Oddest premise that actually works: Lucifer
At first glance, Lucifer leaving Hell to hang out on the surface and join forces with a by-the-book detective seems inane and stupid. Little did I expect that Tom Ellis’s personality could be so magnetically captivating. Ellis grabs your attention with every word that oozes from his mouth — it doesn’t matter what he says, it all sounds so glamorous and important. Then to witness a character like his, who not only doesn’t try to hide his identity, but flaunts it every chance he gets, is fun and exciting. Add on top of that a chemistry with Lauren German’s Detective Chloe Decker (not to mention the rest of the cast, which mix and blend together in a spicy stew), and you get one high-energy, amusing, entertaining buddy-cop show that’s so much more than you’d ever believe it to be.
Most blatant attempt to capitalize on previous success: Minority Report
About halfway through the first episode of Minority Report, I couldn’t help but feel a slight hint of deja vu. Here we had a black female cop teaming up with a white male who has information she can use to solve recent crimes. By the end of the episode, she has all but offered him a consulting position in the police force, making sure to hide his true identity from all of those involved. Sound familiar? It should. Minus the time-traveling aspect, it’s pretty much the same premise as Sleepy Hollow, which hit big for FOX two years ago. So the studio heads did what they could to recreate that success, but lightning is very hard to manufacture. Add in the fact that this takes place a few years after the events in the Steven Spielberg/Tom Cruise film of the same name, Minority Report felt more like a copy than anything remotely original.
Worst Farewell: American Idol
American Idol was a juggernaut for FOX, helping raise its audience extensively to the point it was able to play with the Big Three. So it’s a shame that FOX completely screwed their baby with a shortened season that saw contestants booted off faster than they do on The Voice and a finale episode that gave this year’s top ten the shaft. Instead of nurturing and supporting the show that helped change the television landscape, the entire season felt as if FOX couldn’t get rid of their drunk uncle fast enough, showing very little respect to the contestants and their fans. The judges didn’t help, as they slept walked through pretty much the entire thing. Yes, the finale episode was terrific, but it should have been a completely separate episode, allowing this year’s top ten one last chance to show America why they were chosen to participate in the first place (and maybe get to sing with a celebrity they admire).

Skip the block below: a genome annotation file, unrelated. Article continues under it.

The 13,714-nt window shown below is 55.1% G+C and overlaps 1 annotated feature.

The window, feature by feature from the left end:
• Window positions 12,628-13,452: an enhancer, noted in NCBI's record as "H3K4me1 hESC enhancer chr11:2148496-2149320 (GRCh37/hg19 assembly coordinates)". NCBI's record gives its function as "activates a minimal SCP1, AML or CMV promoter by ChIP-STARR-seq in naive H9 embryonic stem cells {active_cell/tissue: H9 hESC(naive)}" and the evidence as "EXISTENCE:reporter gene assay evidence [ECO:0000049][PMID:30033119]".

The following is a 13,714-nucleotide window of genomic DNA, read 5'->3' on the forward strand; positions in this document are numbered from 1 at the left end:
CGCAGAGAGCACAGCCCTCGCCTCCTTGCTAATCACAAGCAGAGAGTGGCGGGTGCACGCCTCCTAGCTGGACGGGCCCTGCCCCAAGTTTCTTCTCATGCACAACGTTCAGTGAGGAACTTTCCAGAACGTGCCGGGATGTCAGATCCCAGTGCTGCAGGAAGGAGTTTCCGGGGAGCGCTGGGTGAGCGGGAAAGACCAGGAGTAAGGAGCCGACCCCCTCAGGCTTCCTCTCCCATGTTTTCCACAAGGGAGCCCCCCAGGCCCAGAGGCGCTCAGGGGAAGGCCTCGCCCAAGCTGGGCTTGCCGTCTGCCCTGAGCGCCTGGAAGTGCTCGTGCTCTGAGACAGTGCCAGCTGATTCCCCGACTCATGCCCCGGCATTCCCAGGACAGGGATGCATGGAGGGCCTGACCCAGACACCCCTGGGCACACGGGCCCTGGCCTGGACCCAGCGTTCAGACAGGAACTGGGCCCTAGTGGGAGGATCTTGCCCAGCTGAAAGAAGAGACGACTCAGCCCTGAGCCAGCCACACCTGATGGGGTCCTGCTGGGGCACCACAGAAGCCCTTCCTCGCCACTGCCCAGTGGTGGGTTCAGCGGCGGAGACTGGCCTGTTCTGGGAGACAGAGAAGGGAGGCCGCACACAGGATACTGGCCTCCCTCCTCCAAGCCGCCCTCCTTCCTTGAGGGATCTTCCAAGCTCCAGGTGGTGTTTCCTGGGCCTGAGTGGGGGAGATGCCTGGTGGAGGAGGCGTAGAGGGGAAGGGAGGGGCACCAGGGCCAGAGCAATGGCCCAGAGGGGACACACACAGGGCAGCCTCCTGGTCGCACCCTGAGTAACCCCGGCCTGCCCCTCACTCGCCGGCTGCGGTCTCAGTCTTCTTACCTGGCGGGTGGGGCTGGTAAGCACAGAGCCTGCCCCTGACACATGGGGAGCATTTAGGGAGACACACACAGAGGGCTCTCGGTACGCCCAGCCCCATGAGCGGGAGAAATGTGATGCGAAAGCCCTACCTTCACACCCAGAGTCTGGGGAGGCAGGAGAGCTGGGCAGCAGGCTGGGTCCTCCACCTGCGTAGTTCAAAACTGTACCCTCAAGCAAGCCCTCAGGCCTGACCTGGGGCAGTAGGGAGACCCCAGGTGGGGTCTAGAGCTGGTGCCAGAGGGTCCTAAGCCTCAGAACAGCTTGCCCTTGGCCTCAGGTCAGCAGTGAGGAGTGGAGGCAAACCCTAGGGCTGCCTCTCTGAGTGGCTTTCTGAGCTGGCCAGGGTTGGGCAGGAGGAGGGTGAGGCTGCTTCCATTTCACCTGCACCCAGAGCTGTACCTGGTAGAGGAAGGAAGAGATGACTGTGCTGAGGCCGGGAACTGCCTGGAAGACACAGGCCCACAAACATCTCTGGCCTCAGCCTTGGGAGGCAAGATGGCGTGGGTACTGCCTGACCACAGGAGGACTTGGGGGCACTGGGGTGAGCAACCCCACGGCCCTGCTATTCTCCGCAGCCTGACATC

Characters in need of a spinoff: Maya Hart (Sabrina Carpenter), Katy Hart (Cheryl Texiera) and Shawn Hunter (Rider Strong) from Girl Meets World
From the first time Rider Strong made an appearance on Girl Meets World, the chemistry between Maya and Shawn has been electric. Pairing him with Maya’s mother was also a smart move (sorry Angela fans!), and now that they’re officially married, should Michael Jacobs and Disney decide not to renew Girl Meets World for a fourth season, I’d love to see them spin this family off into their own series. Now that would be pure magic.
Actor who’s better than the show: Henry Ian Cusick on Rush Hour
In the extraordinarily poor remake of an excellent film, there were a couple of actors that had no reason being present in such recycled tripe. The most egregious was Henry Ian Cusick, who’s such a good actor, it was clear he reluctantly lowered his standards to do someone a favor. Luckily, Cusick only appeared in the pilot episode, but next time, Henry, skip the trash and stick with the thought-provoking material you’ve elevated with your kinetic wonder.
Come back tomorrow for the last of the 2016 television awards, including the best doppelgänger, the most noticeable trend and the best end to a long-gestating story arc. (Go to Part 3 now.)